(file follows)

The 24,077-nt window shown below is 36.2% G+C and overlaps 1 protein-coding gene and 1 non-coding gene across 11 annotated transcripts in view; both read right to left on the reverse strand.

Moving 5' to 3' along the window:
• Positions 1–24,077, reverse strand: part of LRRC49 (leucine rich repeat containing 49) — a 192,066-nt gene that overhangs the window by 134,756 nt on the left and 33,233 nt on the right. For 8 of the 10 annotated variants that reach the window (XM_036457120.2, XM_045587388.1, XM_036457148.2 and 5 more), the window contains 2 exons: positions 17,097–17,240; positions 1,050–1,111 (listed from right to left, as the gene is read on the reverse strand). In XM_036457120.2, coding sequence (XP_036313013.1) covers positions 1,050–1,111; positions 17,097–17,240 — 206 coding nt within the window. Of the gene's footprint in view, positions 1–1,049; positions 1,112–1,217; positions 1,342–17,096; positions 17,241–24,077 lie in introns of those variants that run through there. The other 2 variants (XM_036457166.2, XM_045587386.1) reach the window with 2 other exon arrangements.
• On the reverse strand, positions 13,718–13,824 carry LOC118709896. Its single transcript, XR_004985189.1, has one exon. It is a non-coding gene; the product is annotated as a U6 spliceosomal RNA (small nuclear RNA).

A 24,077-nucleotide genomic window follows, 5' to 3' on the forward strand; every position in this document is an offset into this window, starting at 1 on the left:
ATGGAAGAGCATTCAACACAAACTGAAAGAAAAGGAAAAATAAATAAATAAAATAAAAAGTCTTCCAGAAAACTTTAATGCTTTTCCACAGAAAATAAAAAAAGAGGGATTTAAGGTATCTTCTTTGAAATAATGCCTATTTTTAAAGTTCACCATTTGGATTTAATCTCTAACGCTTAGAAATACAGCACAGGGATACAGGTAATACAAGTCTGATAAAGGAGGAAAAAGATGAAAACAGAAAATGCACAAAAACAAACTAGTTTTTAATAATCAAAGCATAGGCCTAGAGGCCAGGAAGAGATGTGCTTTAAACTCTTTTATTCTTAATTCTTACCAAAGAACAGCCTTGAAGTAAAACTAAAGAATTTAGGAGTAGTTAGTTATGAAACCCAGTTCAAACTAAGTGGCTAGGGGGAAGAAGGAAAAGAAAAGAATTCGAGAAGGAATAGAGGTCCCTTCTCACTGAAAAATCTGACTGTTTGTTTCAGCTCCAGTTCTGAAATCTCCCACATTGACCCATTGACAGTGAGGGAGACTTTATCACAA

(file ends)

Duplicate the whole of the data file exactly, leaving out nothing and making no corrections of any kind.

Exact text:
The 24,077-nt window shown below is 36.2% G+C and overlaps 1 protein-coding gene and 1 non-coding gene across 11 annotated transcripts in view; both read right to left on the reverse strand.

Moving 5' to 3' along the window:
• Positions 1–24,077, reverse strand: part of LRRC49 (leucine rich repeat containing 49) — a 192,066-nt gene that overhangs the window by 134,756 nt on the left and 33,233 nt on the right. For 8 of the 10 annotated variants that reach the window (XM_036457120.2, XM_045587388.1, XM_036457148.2 and 5 more), the window contains 2 exons: positions 17,097–17,240; positions 1,050–1,111 (listed from right to left, as the gene is read on the reverse strand). In XM_036457120.2, coding sequence (XP_036313013.1) covers positions 1,050–1,111; positions 17,097–17,240 — 206 coding nt within the window. Of the gene's footprint in view, positions 1–1,049; positions 1,112–1,217; positions 1,342–17,096; positions 17,241–24,077 lie in introns of those variants that run through there. The other 2 variants (XM_036457166.2, XM_045587386.1) reach the window with 2 other exon arrangements.
• On the reverse strand, positions 13,718–13,824 carry LOC118709896. Its single transcript, XR_004985189.1, has one exon. It is a non-coding gene; the product is annotated as a U6 spliceosomal RNA (small nuclear RNA).

A 24,077-nucleotide genomic window follows, 5' to 3' on the forward strand; every position in this document is an offset into this window, starting at 1 on the left:
ATGGAAGAGCATTCAACACAAACTGAAAGAAAAGGAAAAATAAATAAATAAAATAAAAAGTCTTCCAGAAAACTTTAATGCTTTTCCACAGAAAATAAAAAAAGAGGGATTTAAGGTATCTTCTTTGAAATAATGCCTATTTTTAAAGTTCACCATTTGGATTTAATCTCTAACGCTTAGAAATACAGCACAGGGATACAGGTAATACAAGTCTGATAAAGGAGGAAAAAGATGAAAACAGAAAATGCACAAAAACAAACTAGTTTTTAATAATCAAAGCATAGGCCTAGAGGCCAGGAAGAGATGTGCTTTAAACTCTTTTATTCTTAATTCTTACCAAAGAACAGCCTTGAAGTAAAACTAAAGAATTTAGGAGTAGTTAGTTATGAAACCCAGTTCAAACTAAGTGGCTAGGGGGAAGAAGGAAAAGAAAAGAATTCGAGAAGGAATAGAGGTCCCTTCTCACTGAAAAATCTGACTGTTTGTTTCAGCTCCAGTTCTGAAATCTCCCACATTGACCCATTGACAGTGAGGGAGACTTTATCACAA